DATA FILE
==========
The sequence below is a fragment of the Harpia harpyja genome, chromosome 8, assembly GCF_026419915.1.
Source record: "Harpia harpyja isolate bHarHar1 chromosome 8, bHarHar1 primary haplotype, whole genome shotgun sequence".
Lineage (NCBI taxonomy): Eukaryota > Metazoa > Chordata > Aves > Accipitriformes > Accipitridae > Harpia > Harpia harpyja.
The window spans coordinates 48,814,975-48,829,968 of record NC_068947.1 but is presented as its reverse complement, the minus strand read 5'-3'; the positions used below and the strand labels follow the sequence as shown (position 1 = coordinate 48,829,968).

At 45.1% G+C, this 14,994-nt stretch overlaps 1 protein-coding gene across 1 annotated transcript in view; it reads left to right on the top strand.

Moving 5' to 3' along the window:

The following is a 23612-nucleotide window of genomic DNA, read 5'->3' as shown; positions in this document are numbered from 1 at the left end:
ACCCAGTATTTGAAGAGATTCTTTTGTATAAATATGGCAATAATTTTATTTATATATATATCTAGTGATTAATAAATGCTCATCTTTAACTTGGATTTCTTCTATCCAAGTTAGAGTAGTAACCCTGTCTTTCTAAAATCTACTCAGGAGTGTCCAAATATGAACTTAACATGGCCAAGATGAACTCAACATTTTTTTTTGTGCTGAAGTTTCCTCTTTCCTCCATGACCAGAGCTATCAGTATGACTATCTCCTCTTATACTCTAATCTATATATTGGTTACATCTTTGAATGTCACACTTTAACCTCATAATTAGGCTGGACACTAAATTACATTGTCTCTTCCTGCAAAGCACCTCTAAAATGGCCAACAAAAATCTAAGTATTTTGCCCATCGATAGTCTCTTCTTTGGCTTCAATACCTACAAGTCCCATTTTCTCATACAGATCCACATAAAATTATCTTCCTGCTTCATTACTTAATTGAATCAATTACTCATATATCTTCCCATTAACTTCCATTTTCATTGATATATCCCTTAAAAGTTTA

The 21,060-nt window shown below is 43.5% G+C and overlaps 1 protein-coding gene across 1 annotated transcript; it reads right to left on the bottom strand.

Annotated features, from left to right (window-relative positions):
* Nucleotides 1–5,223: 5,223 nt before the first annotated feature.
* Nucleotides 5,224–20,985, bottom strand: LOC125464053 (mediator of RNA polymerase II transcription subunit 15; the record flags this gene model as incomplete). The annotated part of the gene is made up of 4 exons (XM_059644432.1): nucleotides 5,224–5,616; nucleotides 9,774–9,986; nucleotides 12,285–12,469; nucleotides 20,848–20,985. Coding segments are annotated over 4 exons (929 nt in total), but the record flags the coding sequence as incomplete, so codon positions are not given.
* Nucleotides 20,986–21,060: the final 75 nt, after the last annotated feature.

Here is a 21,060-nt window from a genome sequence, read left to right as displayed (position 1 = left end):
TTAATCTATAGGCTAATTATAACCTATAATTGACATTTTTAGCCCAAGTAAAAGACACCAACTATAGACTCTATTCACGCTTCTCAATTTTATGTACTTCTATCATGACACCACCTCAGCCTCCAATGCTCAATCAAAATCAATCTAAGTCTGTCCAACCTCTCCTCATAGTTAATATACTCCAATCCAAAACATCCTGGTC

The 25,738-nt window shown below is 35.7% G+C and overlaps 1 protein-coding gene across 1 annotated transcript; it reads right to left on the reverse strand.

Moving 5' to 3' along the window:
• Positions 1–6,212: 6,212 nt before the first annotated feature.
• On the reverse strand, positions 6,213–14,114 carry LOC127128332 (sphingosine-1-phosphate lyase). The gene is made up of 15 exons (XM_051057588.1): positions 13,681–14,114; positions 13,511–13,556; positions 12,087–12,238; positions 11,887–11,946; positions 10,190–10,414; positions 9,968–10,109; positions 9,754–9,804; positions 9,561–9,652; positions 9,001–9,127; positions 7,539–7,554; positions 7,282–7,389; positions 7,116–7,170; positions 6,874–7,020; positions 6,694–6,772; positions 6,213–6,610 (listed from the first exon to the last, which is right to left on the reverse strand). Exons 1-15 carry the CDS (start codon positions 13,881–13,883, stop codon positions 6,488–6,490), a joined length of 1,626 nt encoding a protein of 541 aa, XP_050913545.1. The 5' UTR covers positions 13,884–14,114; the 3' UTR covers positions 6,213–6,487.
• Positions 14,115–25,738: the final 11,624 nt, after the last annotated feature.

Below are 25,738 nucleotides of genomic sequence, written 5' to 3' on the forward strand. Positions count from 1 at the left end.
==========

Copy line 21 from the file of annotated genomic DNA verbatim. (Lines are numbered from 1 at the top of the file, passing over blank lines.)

Below are 25,738 nucleotides of genomic sequence, written 5' to 3' on the forward strand. Positions count from 1 at the left end.